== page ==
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ten most recent federal employment law articles Ten Most Recent Federal Articles

New Fiduciary Regulations Require Retirement Investment Advisers to Act in Clients' Best Interests

Ogletree Deakins • April 24, 2015
On April 14, 2015, the U.S. Department of Labor (DOL) issued new proposed regulations that changed the definition of “fiduciary investment advice” as currently found in DOL Regulation 2510.3-21(c). These proposed rules also formally withdraw the prior proposed regulations issued in 2010. According to the DOL, these latest proposed rules will improve the protections provided for persons saving for retirement by ensuring that fiduciaries provide advice that is in their clients’ best interests.

Reimbursing Employees for Business Expenses: The FLSA Kickback Rule [Wage & Hour FAQs]

Franczek Radelet P.C • April 24, 2015
Over the last month, Domino’s has been in the news for some of the wrong reasons, with not one but two Fair Labor Standards Act (FLSA) class action lawsuits alleging that two large Domino’s franchisees paid delivery drivers less than minimum wage.

Workplace Safety and Health Update

Jackson Lewis P.C. • April 24, 2015
We are pleased to bring you our Workplace Safety and Health Update. With experienced OSHA and MSHA attorneys located strategically throughout the nation, Jackson Lewis is uniquely positioned to serve all of an employer’s workplace safety and health needs.

EEOC transgender case in Detroit will go forward

Constangy, Brooks, Smith & Prophete, LLP • April 24, 2015
As our readers know, the EEOC filed two lawsuits last fall against private employers, alleging discrimination against transgender individuals: one case against a medical practice in Florida, and the other against a funeral home operation in the Detroit area.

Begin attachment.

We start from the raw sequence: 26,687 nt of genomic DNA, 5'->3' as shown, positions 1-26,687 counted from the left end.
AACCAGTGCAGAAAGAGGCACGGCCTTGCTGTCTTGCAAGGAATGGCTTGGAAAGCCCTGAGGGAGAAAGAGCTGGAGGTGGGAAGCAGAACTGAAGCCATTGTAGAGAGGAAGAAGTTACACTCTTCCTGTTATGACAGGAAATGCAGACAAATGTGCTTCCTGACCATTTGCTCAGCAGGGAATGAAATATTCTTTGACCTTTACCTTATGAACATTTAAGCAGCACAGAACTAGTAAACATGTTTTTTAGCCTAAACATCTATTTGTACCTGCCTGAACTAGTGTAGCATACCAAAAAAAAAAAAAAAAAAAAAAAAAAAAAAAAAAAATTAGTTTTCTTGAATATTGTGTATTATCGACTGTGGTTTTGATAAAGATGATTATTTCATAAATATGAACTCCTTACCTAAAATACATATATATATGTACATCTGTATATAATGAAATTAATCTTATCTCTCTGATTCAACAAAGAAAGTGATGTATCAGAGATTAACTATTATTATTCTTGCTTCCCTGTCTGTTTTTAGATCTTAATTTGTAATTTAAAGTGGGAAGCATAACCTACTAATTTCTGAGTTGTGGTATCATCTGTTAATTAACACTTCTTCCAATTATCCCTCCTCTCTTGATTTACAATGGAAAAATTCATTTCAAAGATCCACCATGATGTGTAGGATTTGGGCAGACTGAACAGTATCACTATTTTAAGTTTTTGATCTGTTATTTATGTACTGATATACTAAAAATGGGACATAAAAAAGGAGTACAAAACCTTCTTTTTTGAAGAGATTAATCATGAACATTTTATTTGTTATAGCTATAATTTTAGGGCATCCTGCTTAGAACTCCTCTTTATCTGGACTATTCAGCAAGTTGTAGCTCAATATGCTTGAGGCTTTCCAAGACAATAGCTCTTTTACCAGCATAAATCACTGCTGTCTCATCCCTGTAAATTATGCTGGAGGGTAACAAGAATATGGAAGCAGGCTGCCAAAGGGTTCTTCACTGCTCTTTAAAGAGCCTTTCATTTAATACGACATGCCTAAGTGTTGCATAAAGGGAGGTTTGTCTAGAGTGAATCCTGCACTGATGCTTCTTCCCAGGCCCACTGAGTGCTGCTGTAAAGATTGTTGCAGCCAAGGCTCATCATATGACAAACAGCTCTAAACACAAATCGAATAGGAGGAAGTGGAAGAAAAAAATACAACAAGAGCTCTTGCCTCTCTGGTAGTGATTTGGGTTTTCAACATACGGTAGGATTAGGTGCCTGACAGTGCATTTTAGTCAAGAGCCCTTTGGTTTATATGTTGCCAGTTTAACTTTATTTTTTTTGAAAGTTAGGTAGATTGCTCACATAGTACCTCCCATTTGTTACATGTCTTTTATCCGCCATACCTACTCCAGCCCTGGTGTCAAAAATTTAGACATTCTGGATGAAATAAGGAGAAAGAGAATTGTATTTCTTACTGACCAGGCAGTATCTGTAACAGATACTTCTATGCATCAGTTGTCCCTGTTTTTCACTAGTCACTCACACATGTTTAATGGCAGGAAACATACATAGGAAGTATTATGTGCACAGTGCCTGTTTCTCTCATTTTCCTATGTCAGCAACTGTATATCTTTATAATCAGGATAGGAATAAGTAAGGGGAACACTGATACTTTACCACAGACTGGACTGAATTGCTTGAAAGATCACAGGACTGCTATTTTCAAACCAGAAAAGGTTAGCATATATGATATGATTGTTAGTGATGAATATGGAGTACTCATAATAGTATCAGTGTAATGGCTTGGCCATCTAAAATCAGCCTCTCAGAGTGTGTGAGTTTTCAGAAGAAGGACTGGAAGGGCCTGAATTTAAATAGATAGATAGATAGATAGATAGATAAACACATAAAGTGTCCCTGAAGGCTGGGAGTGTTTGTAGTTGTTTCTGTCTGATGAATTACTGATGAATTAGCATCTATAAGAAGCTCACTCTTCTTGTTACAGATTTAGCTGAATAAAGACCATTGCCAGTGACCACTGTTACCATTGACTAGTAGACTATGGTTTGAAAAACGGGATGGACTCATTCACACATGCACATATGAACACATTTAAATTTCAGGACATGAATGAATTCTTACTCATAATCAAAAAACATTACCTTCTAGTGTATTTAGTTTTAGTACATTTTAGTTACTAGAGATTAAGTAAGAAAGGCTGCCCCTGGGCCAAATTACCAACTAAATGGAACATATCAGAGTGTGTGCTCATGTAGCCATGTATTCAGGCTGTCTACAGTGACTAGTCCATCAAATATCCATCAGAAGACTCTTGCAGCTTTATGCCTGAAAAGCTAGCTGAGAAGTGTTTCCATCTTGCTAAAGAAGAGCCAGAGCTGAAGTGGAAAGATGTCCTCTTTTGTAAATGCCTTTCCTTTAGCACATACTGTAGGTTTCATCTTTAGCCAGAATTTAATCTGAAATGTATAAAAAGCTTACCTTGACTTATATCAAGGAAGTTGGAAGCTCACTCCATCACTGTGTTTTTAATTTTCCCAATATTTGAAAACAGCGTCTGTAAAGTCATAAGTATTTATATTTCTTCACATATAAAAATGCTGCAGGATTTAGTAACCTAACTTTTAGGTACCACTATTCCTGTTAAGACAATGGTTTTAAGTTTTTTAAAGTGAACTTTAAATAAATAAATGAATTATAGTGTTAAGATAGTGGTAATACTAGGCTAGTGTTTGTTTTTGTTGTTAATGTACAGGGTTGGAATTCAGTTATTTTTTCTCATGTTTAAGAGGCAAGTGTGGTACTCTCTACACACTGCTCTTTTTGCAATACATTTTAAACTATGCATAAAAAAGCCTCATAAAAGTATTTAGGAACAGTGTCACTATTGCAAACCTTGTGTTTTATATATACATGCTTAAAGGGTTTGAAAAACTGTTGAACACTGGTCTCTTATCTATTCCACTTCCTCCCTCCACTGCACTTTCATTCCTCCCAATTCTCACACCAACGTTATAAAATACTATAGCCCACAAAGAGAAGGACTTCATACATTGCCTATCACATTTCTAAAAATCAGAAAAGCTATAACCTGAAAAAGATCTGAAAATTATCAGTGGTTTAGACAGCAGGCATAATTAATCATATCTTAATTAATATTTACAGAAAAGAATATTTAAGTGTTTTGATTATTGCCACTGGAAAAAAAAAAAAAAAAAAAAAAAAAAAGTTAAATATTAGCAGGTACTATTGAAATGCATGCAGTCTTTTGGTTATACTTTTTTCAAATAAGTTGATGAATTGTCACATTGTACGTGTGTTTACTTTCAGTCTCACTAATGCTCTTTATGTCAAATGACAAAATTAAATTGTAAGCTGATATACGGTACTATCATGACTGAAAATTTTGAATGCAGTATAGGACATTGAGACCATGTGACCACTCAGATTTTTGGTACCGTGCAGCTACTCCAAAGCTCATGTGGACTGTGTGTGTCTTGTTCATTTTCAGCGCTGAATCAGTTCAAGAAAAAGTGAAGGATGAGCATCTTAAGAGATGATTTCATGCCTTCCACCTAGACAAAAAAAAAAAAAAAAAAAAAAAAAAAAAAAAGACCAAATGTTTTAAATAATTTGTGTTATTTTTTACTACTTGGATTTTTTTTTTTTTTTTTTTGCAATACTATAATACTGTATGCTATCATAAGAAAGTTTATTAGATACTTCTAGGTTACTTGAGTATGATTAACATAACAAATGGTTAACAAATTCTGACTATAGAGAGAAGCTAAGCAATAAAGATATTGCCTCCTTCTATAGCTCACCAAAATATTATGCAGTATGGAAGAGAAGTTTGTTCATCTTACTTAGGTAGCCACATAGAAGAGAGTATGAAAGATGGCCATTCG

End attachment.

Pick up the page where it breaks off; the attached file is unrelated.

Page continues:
NLRB Quickie Election Rule will not be Halted During Litigation, DC Judge Rules

Littler Mendelson, P.C. • April 24, 2015
A federal judge in the District of Columbia refused to enjoin the implementation of the National Labor Relations Board's new expedited election rule while the lawsuit to revoke the rule is pending.

How Retailers Are Responding to the New "Ambush Election" Rules With Employee Engagement Strategies

Ogletree Deakins • April 24, 2015
On April 14, 2015, the National Labor Relations Board’s “ambush election” rules went into effect, making it easier for unions to organize in the retail setting and beyond.

Hey – that EEOC wellness rule isn’t half bad

Constangy, Brooks, Smith & Prophete, LLP • April 24, 2015
NOTE: As I breathlessly reported last week, the EEOC has issued its long-awaited proposed rule on employer wellness programs and the Americans with Disabilities Act.

VEVRAA hiring benchmark drops again

Constangy, Brooks, Smith & Prophete, LLP • April 23, 2015
As announced by the Office of Federal Contract Compliance Programs, the updated national percentage of veterans in the workforce is continuing to decline, now at 7 percent.

Employer Not Required by ADA to Permit Employee to Telecommute

FordHarrison LLP • April 23, 2015
Executive Summary: Reversing an earlier panel decision, the Sixth Circuit has held that an employee who was unable to regularly and consistently attend work was not a qualified individual with a disability under the Americans with Disabilities Act (ADA) because her excessive absences prevented her from performing the essential functions of her job. Accordingly, the employer was not required to permit her to telecommute because doing so would excuse her from performing one of the essential functions of her job and, thus, was not a reasonable accommodation. See EEOC v. Ford Motor Company, (April 10, 2015).

Department of Labor Issues Sweeping Fiduciary Rule Proposal

Littler Mendelson, P.C. • April 23, 2015
On April 14, 2015, the Department of Labor (DOL) released a proposal to re-define who is rendered a "fiduciary" of an employee benefit plan under the Employee Retirement Income Security Act (ERISA) by providing investment advice to a plan or its participants or beneficiaries. In a press release, Labor Secretary Thomas Perez described the sweeping proposal as follows: "This boils down to a very simple concept: if someone is paid to give you retirement investment advice, that person should be working in your best interest." Yet, the more than 120-page proposed rule is far from simple. Its requirements and impact on access to advice about retirement savings accounts are far from certain.